Running Feng Shui One-Shots

I’ve recently managed to get Feng Shui 2 to the table at a few conventions – Summer Kraken and Grogmeet to name two – and it’s reminded me what an excellent one-shot game it is. It’s a game of high-gonzo Hong Kong action movies, and it leans heavily into the genre allowing players to have a great time pissing about with tropes and scenes.

It’s also a relatively complex beast for what it is, and there’s some nuance to how to approach it – so here are five tips for prepping and running one-shots. If you don’t want to prep it, feel free to snag one of the demo games from Atlas Games website, or Ape Attack! from this blog.

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Make Fortune Dice Explode

Rules as written, spending a Fortune point gives you a non-exploding extra dice. I’ve tried it both ways, and for a one-shot it really works better if these explode – the chance of your negative dice exploding and the Fortune being wasted leads to some player disappointment. It does increase player effectiveness a bit, but encouraging Fortune point use is all good, and it leads to some big results.

Pick a Small Selection of Archetypes

There’s no character generation in Feng Shui, which saves the pregen stage of one-shot prep, but it’s worth trimming down the archetypes you offer your players – you don’t need more than a couple more than the players you have, and it’ll help you to be familiar with any of the special rules they have. After the players have picked, make them decide on their names and melodramatic hooks there and then – and then go into a montage opening of a previous film. 

Ones to be careful with are the Big Bruiser (who hits hard and can take a beating, but often acts last in the initiative system) and the Killer (whose mook-killing power means they might be acting frequently as long as the player targets mooks). Also note that the Sorcerer (which is an excellent choice as it has some healing ability) has a default power that lets them use any Sorcery schtick in the book, which you might want to change depending on the player. I’ve always avoided the Driver as I’m not the biggest fan of the Chase rules, but feel free if you want to use them.

Pick a Just One Juncture

There’s 4 main settings in the core rulebook, and a bunch of pop-up junctures… you don’t have to use more than one. Most of my one-shots cover two, and one of them is modern-day – either starting in a normal setting and travelling back in time to a juncture to solve problems, or starting in the past and ending up in the present day. Just one juncture is fine, and getting there via a Netherworld trip is fine if you must, but there’s enough in each of them to make them solid one-shot settings.

In Play, Model Descriptive Action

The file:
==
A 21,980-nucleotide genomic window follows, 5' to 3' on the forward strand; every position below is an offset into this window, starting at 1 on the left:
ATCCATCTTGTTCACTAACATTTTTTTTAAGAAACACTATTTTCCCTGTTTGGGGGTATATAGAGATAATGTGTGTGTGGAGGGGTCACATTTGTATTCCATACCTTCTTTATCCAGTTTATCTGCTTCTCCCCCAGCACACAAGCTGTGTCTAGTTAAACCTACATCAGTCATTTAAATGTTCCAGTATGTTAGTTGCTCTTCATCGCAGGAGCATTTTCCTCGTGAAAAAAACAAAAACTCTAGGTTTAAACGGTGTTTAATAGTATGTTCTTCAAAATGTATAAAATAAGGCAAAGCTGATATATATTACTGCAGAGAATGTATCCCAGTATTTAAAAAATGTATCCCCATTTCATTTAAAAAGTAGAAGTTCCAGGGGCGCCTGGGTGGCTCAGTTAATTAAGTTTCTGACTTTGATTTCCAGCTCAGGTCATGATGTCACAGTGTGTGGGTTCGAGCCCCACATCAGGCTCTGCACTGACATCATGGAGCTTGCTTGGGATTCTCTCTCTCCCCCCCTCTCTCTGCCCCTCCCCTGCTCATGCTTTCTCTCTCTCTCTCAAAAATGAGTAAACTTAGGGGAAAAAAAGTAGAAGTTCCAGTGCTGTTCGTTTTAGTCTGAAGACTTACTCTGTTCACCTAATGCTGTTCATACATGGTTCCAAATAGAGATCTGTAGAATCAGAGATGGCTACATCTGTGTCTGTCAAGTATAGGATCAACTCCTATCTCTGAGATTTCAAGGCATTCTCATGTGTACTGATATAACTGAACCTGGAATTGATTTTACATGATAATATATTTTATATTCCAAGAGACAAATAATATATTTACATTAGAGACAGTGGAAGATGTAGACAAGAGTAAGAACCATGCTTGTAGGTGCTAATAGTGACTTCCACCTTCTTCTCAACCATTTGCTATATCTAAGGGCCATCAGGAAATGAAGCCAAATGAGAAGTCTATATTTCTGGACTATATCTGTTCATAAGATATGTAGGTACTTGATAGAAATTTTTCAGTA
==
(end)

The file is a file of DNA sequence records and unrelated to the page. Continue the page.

Feng Shui 2 isn’t a game where “I try to hit him” will work. You need the players to describe awesome hijinx and fight scenes, so you need to lead from the front with this and encourage them to do the same. Feel free to go as big as you can – destroy scenery, break the fourth wall, have your villains monologue.

Another trick that works for me is to describe the action as if it’s a terrible movie – having the mooks in the second fight be played by the same extras as in the first, or the same three extras play all 30 street thugs in the big mook fight. Describe the music starting up, the framing of shots, the shonky camerawork. All this works well in other pulpy high-action games too, of course – it’s just it especially works in Feng Shui.

Do Initiative Verbally

Look, I know that Atlas Games produces a shot counter you can put trackers on to show when people next go – I just find having that in the middle of the table a bit cluttered. At the start of the first fight, briefly cover Feng Shui’s distinctive initiative system, and tell players that their attacks will take 3 shots – and then just count down yourself and have them shout out when it’s their go.

While I wouldn’t use the shot counter, I would recommend using the pre-rolled attack pages for mooks, and also pre-rolling initiatives for each sequence (you can see what I mean by this in Ape Attack). To be honest, I’ve started pre-rolling initiative for all of my one-shots where I can – it’s certainly one thing I can do ahead of time in games.

Make Fights (A Little Bit) Easier

The Feng Shui advice for prepping sessions is golden one-shot plotting advice, but I’d caution that their battle balance is designed for quite meaty fights with players who know what they’re doing. You won’t get through 3 full-strength fights in a one-shot game, particularly as the first one will be slower as the players get used to their abilities. I usually go with fights with just two or three featured foes and a bunch of mooks, or all mooks, until the end boss fight, and even that doesn’t have to have quite as many featured foes as the system suggests. 

If you want a boss or featured foe to be ‘sticky’ and not vulnerable in the first sequence, give them the Ablative Lackey schtick where they can sacrifice a mook to avoid damage (and make sure you’ve got a ready supply of mooks, especially if the Killer is in play).

And, one of the ‘connective tissue’ links between fights can, and should, be a 13th Age style montage – I’m fond of this for trips through the Netherworld, far future desert treks, or sinister caves in Ancient china.

So, I hope this inspires you to run more Feng Shui 2 one-shots, at conventions or just as a break from regular gaming – it’s a great system that deserves to get more play.

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